KARACHI – The sleepy town of Sann in Dadu district lights up twice every year for GM Syed, the founder of the Sindhi nationalist movement – on January 17 for his birth anniversary and in April for his death anniversary.
While Syed and his followers are branded as traitors now in the mainstream narrative on account of their demand for an independent Sindh, few are aware of the fact that in 1940, as then-Sindh education minister, Syed was the first person from the Muslim League to table the Pakistan Resolution. As such, the Sindh Assembly was the first to demand the creation of Pakistan in as many words. He later dissociated himself from the party over disagreements with the leadership, including Muhammed Ali Jinnah.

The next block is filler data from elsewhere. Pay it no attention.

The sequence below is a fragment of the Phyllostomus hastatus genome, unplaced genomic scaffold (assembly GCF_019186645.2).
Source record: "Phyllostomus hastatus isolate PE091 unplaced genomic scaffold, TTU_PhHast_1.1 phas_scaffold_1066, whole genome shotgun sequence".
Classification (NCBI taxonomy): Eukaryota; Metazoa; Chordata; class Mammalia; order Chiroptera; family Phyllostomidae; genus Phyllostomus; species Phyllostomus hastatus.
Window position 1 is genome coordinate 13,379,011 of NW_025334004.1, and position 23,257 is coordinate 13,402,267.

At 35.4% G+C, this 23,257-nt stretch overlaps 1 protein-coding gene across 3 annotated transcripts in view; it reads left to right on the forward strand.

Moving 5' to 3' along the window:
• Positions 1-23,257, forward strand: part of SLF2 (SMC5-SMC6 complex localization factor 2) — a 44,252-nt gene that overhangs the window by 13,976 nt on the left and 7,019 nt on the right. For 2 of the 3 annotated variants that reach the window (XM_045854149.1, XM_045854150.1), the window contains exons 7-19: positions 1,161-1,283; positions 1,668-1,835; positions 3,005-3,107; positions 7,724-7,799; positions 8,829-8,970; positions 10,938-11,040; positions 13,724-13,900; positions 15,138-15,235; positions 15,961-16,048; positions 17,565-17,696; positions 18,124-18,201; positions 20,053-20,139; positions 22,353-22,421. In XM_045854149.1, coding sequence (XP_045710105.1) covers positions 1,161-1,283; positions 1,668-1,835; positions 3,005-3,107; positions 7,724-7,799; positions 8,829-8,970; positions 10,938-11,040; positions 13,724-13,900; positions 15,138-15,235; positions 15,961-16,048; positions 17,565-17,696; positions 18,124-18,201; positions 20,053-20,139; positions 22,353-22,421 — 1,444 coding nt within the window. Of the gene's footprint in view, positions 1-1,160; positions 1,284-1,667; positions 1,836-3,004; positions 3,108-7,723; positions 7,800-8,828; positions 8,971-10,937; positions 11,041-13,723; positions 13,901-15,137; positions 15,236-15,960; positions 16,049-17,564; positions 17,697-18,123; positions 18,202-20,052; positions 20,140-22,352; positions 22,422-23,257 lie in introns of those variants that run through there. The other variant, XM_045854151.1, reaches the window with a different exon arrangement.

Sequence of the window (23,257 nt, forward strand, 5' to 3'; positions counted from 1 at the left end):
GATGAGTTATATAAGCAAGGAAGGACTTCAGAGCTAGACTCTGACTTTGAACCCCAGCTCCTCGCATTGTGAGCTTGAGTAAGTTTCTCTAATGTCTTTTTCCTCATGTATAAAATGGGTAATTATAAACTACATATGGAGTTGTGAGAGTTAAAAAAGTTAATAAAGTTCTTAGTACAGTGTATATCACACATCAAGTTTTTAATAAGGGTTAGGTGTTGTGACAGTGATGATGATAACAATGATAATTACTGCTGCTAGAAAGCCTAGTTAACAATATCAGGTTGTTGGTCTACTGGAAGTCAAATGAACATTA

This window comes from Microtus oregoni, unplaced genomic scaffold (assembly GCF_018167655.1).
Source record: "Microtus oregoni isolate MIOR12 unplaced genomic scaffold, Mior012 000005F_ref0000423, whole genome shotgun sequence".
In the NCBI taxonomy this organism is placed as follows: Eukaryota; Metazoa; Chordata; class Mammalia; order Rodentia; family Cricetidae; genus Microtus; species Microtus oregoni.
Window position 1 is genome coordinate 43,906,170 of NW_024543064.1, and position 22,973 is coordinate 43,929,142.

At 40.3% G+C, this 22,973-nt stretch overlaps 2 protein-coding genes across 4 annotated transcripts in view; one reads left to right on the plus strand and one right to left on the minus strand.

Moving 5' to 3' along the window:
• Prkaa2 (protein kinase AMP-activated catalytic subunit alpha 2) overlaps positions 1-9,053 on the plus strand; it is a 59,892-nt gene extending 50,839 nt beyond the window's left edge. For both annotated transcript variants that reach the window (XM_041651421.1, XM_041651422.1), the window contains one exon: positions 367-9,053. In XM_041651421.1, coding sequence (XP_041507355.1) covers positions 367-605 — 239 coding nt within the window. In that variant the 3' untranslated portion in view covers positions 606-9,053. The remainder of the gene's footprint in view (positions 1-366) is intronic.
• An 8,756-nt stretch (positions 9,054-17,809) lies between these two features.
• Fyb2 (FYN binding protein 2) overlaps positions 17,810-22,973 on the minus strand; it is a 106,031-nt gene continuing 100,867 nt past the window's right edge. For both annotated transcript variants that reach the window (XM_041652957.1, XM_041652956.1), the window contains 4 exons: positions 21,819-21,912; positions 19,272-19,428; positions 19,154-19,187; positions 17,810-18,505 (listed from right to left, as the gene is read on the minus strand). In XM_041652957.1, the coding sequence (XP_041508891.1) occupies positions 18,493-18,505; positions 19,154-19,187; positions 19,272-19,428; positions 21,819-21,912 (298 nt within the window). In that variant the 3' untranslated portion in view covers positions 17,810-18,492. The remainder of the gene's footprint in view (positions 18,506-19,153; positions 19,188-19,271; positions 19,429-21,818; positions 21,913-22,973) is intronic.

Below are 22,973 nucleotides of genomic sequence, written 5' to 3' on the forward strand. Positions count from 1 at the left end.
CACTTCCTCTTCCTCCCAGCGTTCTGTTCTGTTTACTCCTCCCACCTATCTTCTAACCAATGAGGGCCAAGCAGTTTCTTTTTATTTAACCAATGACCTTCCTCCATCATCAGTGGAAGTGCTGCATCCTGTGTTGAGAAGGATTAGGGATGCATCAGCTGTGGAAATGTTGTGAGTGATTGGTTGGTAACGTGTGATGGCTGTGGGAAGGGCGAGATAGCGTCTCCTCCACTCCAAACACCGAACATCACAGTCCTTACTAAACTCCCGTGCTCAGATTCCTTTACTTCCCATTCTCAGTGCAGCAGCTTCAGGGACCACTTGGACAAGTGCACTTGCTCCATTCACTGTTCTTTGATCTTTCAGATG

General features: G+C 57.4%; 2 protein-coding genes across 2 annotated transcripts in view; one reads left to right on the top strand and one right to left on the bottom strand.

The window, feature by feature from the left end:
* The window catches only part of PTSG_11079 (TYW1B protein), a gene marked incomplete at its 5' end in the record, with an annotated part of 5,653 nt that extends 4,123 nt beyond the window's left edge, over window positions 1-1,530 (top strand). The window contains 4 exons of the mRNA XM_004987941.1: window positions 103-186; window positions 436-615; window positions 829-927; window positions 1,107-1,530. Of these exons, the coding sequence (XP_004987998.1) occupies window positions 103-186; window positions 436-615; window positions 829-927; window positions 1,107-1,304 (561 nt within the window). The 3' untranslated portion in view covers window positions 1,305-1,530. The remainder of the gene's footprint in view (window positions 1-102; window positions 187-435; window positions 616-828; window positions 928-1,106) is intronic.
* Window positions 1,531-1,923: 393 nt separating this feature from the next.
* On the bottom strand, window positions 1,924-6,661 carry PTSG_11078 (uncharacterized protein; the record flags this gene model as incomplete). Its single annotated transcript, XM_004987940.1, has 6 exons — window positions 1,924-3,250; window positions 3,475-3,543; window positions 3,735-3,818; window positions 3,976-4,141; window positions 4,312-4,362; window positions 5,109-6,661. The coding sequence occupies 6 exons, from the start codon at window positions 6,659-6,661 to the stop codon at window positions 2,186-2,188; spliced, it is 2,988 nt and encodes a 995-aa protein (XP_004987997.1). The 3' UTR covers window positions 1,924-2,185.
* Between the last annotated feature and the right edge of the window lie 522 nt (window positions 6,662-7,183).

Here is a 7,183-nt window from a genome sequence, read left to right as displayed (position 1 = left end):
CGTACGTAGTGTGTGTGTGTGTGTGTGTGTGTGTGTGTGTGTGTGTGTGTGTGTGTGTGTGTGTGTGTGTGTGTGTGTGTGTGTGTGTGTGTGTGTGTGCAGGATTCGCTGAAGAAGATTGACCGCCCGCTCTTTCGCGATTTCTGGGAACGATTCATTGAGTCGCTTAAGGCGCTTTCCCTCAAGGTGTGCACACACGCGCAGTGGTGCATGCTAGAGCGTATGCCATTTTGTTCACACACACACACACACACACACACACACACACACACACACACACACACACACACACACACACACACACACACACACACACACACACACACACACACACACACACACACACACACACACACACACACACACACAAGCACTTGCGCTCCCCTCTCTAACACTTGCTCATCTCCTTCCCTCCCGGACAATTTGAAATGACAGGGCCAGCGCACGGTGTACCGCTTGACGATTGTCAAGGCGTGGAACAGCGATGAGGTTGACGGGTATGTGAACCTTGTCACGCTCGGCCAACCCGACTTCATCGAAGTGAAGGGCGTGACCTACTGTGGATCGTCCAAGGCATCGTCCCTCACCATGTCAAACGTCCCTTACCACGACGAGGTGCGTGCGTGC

Disillusioned eventually with what he referred to as the hegemony of certain ethnicities and classes over the polity of the newly-formed country, Syed distanced himself from the idea of Pakistan, and thus began a movement for the ‘independence’ of Sindh. Today, if one goes by the sheer number of people who visit Sann every year to pay homage to him, one would understand how much currency GM Syed’s ideology that combines nationalism with communism and Sufism has in Sindh. He also warned followers against sectarianism, and preached international peace and harmony: begin with your homeland and liberate it; then liberate the rest of the country; and then spread your ideas to the rest of the world, he said. …
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